I spent the last week in Moldova working on a project on behalf of UK DfID. Moldova? What? Where's that? The truth is very few people know where Moldova is, and why would anyone know where this country is? It is definitely not on the tourist circuit whatsoever. To start, this small former Soviet Republic is a landlocked country sandwiched between Romania to the west and Ukraine to the east. A bit of history -- the region is historically known as Bessarabia, the geographical area bounded by the Dniester River and the Prut River, which you may have heard of in international news due to the severe floods in June 2010, or maybe not as this country is relatively unknown outside of Europe.
Following the Russian Revolution of 1917, Bessarabia proclaimed independence from Russia in February 1918, and subsequently united with the Kingdom of Romania two months later. Fast forward two decades later, just before the outbreak of World War II, Stalin and Hitler signed a secret treaty known as the Molotov-Ribbentrop Pact of 1939 in which the Nazi Germany and the Soviet Union agreed to divide Northern and Eastern Europe into spheres of influence. Under this agreement, Soviet Union annexed the eastern part of Poland; Baltic nations of Estonia, Latvia, and Lithuania; and Bessarabia in modern day Moldova. In 1940, under an ultimatum by USSR, Romania relinquished control of Bessarabia, and the Moldavian SSR was shortly established. It was not until 27 August 1991 that Moldova declared independence, along with 14 post Soviet countries. Today, both Russian and Romanian are widely spoken in Moldova.
I arrived to Chisinau, the capital of Moldova, on Sunday evening after a long flight via Vienna on a propeller (!) plane full of World Bank, European Commission, USAID type people. As you can imagine, after five decades of Soviet rule, the architecture is dreadful, hideous, and uninspiring. Of course, it didn’t help that on my day of arrival, it was cold, dark, and rainy -- which certainly did not help with my first impressions of Chisinau. Moldova is considered one of the poorest countries in Europe however you wouldn’t know it with all the construction cranes, shining new Mercedes and Lexus on the road, and banks on every major intersection.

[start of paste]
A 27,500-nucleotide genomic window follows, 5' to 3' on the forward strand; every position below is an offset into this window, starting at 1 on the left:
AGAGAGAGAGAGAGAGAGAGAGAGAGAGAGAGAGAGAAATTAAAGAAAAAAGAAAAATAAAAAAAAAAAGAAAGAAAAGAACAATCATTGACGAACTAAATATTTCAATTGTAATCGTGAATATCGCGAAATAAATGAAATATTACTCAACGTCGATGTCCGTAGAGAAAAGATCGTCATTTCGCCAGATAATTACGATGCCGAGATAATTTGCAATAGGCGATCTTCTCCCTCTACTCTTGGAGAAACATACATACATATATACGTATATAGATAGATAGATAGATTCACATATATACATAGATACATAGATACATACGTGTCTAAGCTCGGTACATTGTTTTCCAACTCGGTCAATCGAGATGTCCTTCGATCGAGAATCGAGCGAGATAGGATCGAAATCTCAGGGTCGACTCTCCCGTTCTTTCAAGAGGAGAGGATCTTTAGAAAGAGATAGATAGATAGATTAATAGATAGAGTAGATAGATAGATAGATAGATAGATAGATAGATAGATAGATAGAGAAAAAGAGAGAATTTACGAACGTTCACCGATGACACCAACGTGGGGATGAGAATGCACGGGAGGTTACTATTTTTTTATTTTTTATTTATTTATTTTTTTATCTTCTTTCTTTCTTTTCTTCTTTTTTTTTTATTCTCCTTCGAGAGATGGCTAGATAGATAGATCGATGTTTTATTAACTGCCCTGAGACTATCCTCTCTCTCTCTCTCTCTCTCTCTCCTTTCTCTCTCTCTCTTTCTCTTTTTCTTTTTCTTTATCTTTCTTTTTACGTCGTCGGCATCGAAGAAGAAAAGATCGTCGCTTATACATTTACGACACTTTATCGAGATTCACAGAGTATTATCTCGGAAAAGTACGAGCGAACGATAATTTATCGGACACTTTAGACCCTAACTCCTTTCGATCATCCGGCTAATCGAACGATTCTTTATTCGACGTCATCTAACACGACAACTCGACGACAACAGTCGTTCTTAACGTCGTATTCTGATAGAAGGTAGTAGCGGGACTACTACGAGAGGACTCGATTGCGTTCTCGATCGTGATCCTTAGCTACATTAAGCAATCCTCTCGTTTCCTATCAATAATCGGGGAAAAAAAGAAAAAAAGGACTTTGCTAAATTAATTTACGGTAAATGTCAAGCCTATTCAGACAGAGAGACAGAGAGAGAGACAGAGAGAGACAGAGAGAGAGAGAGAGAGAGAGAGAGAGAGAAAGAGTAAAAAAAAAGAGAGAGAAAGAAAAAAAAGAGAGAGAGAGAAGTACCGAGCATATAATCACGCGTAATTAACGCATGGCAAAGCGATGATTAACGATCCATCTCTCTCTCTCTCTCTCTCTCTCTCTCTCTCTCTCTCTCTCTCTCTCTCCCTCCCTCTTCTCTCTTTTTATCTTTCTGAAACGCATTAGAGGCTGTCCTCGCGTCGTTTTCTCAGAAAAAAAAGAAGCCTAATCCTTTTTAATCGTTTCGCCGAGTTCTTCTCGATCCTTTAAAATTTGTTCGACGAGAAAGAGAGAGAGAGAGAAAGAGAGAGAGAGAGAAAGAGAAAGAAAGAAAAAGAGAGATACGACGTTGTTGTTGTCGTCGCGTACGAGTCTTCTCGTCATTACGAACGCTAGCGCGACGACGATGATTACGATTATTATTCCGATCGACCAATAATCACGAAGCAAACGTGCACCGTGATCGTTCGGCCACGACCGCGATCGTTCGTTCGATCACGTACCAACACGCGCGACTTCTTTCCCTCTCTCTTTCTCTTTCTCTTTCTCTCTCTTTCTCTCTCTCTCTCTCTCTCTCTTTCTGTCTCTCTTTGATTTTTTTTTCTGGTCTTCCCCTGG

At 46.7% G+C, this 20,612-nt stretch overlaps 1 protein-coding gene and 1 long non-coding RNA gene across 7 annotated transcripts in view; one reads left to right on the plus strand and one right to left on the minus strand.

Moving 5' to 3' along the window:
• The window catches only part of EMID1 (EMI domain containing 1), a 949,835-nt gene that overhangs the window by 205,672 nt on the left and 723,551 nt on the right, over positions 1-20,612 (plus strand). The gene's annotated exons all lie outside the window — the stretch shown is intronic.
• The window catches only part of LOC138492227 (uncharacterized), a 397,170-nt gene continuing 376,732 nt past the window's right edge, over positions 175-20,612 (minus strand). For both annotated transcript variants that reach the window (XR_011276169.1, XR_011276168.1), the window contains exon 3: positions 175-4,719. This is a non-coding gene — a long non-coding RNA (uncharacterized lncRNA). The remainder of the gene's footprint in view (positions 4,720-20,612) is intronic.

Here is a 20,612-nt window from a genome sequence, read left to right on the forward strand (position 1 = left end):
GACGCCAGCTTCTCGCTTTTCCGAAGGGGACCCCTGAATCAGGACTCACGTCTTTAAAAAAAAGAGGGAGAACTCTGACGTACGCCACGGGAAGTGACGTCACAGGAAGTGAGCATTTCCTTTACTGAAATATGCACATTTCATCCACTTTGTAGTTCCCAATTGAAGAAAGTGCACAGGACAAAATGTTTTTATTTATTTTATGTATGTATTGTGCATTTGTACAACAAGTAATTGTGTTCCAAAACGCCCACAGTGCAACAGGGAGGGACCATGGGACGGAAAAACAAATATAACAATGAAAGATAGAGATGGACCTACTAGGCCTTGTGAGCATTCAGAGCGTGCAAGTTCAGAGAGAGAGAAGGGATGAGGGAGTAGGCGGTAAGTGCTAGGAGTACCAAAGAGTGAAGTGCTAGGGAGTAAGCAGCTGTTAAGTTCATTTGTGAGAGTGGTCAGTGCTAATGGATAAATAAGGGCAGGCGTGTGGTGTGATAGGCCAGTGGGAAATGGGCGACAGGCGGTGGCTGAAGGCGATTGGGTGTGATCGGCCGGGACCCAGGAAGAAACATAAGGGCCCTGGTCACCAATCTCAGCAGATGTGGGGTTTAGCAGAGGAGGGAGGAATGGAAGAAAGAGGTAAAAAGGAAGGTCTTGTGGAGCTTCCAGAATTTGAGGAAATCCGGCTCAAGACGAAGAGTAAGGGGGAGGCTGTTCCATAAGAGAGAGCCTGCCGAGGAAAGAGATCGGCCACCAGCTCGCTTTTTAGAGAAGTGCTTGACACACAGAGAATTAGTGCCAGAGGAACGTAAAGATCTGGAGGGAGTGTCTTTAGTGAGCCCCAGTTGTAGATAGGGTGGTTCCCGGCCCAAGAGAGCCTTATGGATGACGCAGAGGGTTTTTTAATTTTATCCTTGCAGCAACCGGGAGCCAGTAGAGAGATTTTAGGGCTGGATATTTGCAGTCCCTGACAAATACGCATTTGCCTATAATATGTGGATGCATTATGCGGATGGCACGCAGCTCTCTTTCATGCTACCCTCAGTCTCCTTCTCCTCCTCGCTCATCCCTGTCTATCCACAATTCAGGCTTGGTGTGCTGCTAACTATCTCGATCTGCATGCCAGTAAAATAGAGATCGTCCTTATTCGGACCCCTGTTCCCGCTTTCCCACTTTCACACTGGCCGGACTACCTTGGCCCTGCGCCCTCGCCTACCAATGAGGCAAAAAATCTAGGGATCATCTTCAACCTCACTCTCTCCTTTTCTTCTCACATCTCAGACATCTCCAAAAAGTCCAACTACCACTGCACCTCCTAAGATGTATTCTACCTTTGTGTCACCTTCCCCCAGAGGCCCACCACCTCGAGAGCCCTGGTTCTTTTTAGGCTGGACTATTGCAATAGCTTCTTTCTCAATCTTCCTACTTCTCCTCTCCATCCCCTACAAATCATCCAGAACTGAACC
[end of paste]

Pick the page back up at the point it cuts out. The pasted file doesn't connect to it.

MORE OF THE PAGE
There is literally nothing to see or do in Chisinau – nothing. I spent the entire week working out of an office on the 6th floor of the Government House, a huge, gray, concrete building occupying an entire city block on the corner of Stefan Cel Mare and Bodoni Streets. The long dark corridor of the 6th floor was straight out of the movie, The Shining. No joke. At least I had a beautiful view overlooking the Central Orthodox Church and gorgeous blue skies.
My week-long project visit also coincided with City Day on 14th October, a public holiday in Chisinau. The main drag, Stefan Cel Mare, was transformed into a street fair with live music, food stalls, and outdoor pubs. I got away from work for a few hours to check out the festivities, so that was fun. Among other "major" sites to see in Chisinau is Mall Dova (get the play on words of Moldova?). I didn't make it to Chisinau's newest western-style mall which came highly recommended by one of Keenan's work acquaintances. Next time, I suppose.
If you make it to Moldova, be sure to try Zama, a traditional Moldovan chicken noodle soup; Mamaliga, the national dish of Moldova, which is a corn mash similar to polenta; and of course excellent Moldovan wine. In addition to several private wineries, there are also two state-run wineries, Cricova and Milestii Mici, which together have almost 100 miles of underground winemaking and storage facilities. I didn’t have time to make to the vineyards just outside of Chisinau, however, I did managed to smuggle back three bottles of Moldovan reds to London.
Overall, I enjoyed my time in Chisinau. As I mentioned, there isn't a whole lot to do and the days would be really dull if I wasn't spending all day every day in the Government House. Of course, it helps that I have wonderful colleagues to make the long days and evenings more bearable. This certainly won't be my last trip to Chisinau so more to come another time...